Transfer of oxybutynin to another person can occur when vigorous skin-to-skin contact is made with the application site. To minimize the potential transfer of oxybutynin from GELNIQUE-treated skin to another person, patients should cover the application site with clothing after the gel has dried if direct skin-to-skin contact at the application site is anticipated [see Clinical Pharmacology (12.3)]. Patients should wash their hands immediately after application of GELNIQUE.

5.5 Flammable Gel

GELNIQUE is an alcohol-based gel and is therefore flammable. Avoid open fire or smoking until gel has dried.

5.6 Myasthenia Gravis

Administer GELNIQUE with caution in patients with myasthenia gravis, a disease characterized by decreased cholinergic activity at the neuromuscular junction.

6 ADVERSE REACTIONS

Because clinical trials are conducted under widely varying conditions, adverse reaction rates observed in the clinical trials of a drug cannot be directly compared to rates in the clinical trial of another drug and may not reflect the rates observed in practice.

6.1 Clinical Studies Experience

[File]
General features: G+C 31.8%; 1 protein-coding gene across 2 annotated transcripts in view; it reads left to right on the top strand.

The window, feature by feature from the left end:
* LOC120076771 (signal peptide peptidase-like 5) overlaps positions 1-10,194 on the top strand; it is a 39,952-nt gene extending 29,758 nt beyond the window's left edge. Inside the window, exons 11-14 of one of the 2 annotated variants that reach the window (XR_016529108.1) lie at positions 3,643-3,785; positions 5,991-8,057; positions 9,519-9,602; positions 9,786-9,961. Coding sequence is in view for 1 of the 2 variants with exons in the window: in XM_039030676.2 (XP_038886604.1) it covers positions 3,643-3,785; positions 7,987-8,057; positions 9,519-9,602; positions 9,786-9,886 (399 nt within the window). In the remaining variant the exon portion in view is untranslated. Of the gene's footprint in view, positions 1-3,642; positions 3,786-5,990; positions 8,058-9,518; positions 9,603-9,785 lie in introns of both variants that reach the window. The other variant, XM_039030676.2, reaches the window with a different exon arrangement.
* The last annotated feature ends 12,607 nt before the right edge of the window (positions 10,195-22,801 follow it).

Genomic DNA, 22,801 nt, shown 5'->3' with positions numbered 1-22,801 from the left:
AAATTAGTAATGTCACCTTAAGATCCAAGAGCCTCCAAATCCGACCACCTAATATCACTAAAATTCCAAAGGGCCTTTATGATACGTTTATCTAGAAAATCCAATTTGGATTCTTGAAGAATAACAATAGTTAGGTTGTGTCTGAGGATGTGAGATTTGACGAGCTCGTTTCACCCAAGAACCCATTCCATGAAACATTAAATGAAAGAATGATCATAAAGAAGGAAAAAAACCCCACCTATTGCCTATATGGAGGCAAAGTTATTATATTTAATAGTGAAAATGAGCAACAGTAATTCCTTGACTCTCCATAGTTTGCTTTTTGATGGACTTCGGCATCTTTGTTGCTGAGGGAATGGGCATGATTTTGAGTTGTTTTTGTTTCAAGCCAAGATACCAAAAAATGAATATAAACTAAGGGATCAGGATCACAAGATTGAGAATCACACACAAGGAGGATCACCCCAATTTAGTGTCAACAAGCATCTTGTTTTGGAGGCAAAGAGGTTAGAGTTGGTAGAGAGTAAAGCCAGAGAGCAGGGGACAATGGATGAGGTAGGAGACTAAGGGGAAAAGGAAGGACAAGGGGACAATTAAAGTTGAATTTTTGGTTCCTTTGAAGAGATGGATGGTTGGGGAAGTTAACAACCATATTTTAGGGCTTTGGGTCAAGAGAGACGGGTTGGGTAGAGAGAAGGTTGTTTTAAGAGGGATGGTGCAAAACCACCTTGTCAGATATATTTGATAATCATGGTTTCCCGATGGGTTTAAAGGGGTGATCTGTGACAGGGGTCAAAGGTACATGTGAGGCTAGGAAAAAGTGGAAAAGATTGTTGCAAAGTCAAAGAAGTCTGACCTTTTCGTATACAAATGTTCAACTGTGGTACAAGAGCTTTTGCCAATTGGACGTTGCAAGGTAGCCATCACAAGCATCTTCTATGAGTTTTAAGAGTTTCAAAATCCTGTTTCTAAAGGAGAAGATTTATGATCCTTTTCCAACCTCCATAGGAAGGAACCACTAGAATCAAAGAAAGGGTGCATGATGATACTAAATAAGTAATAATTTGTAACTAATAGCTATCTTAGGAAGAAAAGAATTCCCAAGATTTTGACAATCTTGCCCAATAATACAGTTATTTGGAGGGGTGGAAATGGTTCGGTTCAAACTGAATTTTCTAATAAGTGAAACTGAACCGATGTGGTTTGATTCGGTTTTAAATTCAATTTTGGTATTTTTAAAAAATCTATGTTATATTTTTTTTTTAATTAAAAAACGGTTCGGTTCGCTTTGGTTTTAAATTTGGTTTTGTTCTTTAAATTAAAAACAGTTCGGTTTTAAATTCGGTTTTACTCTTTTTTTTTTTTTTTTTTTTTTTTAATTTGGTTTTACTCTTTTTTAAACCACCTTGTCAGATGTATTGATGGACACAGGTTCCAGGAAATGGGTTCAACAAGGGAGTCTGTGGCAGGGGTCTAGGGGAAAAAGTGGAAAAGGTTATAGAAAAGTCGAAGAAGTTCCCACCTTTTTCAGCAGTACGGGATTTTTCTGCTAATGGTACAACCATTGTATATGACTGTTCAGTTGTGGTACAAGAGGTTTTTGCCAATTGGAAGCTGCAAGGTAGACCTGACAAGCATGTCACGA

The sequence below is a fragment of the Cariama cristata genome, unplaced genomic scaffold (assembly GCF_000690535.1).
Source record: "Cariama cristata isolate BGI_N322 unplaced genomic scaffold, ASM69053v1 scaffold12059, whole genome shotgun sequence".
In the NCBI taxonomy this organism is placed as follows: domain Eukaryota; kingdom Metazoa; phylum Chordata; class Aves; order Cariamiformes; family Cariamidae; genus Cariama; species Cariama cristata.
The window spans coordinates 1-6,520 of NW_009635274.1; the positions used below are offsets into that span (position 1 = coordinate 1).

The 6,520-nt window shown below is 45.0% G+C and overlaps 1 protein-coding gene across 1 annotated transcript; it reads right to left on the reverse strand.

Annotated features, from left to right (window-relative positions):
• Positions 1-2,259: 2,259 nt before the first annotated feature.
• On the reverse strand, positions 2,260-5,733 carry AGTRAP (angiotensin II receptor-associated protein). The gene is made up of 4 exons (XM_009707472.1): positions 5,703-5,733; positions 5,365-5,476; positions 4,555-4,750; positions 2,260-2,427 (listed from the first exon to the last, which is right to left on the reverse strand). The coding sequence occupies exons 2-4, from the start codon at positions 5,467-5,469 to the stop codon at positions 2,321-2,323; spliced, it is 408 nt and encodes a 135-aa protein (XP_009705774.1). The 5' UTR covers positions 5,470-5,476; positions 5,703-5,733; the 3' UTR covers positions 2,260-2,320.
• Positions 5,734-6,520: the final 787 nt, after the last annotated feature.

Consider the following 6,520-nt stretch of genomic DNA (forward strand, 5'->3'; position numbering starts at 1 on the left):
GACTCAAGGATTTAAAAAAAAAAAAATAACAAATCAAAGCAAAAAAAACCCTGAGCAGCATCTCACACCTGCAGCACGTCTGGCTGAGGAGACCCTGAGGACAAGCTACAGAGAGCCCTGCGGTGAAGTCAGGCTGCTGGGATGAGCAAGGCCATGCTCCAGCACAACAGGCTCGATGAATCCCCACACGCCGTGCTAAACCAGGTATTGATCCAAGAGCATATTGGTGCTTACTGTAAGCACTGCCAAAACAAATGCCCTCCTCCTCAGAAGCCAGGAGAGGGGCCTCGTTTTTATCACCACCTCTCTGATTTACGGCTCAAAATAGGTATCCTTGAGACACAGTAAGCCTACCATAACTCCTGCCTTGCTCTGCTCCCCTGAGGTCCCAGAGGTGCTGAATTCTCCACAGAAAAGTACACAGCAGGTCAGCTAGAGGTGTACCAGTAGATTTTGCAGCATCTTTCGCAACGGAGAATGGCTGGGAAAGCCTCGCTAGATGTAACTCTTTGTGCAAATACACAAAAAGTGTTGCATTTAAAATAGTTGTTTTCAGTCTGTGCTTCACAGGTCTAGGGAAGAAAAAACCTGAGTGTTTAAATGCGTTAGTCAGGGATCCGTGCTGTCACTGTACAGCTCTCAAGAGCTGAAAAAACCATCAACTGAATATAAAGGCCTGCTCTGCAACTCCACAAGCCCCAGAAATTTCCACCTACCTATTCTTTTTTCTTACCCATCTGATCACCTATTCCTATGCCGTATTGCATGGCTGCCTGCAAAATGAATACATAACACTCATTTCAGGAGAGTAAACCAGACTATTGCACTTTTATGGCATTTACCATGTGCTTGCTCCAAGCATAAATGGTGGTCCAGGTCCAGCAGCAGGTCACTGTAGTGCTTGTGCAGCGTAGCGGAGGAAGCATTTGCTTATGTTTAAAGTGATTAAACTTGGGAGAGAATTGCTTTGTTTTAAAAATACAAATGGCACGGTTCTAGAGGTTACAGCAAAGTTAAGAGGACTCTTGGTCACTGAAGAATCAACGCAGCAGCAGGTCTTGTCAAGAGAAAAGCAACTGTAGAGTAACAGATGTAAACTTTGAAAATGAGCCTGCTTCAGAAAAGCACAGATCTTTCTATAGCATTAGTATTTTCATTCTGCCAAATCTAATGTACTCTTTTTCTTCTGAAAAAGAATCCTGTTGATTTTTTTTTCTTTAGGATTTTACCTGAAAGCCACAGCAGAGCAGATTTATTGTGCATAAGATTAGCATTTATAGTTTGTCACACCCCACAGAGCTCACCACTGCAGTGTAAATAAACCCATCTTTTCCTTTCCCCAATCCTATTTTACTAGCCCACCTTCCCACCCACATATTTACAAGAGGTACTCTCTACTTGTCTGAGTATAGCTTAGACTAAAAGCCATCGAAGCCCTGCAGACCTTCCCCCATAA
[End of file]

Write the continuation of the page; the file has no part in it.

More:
The safety of GELNIQUE was evaluated in 789 patients (389 randomized to GELNIQUE 1 g and 400 randomized to placebo) during a randomized, placebo-controlled, double-blind, 12-week clinical efficacy and safety study. A subset of these 789 patients (N=216) participated in the 14-week open-label safety extension that followed the placebo-controlled study. Of 216 patients in the safety extension, 107 were randomized to placebo gel during the double-blind, placebo-controlled 12-week study. In the combined double-blind, placebo-controlled study and the open-label safety extension, a total of 496 patients were exposed to at least one dose of GELNIQUE. Four hundred thirty-one (431) patients received at least 12 weeks of GELNIQUE treatment and 85 patients received 26 weeks of GELNIQUE treatment. The study population primarily consisted of Caucasian women (approximately 90%) with an average age of 59 years who had overactive bladder with urge urinary incontinence.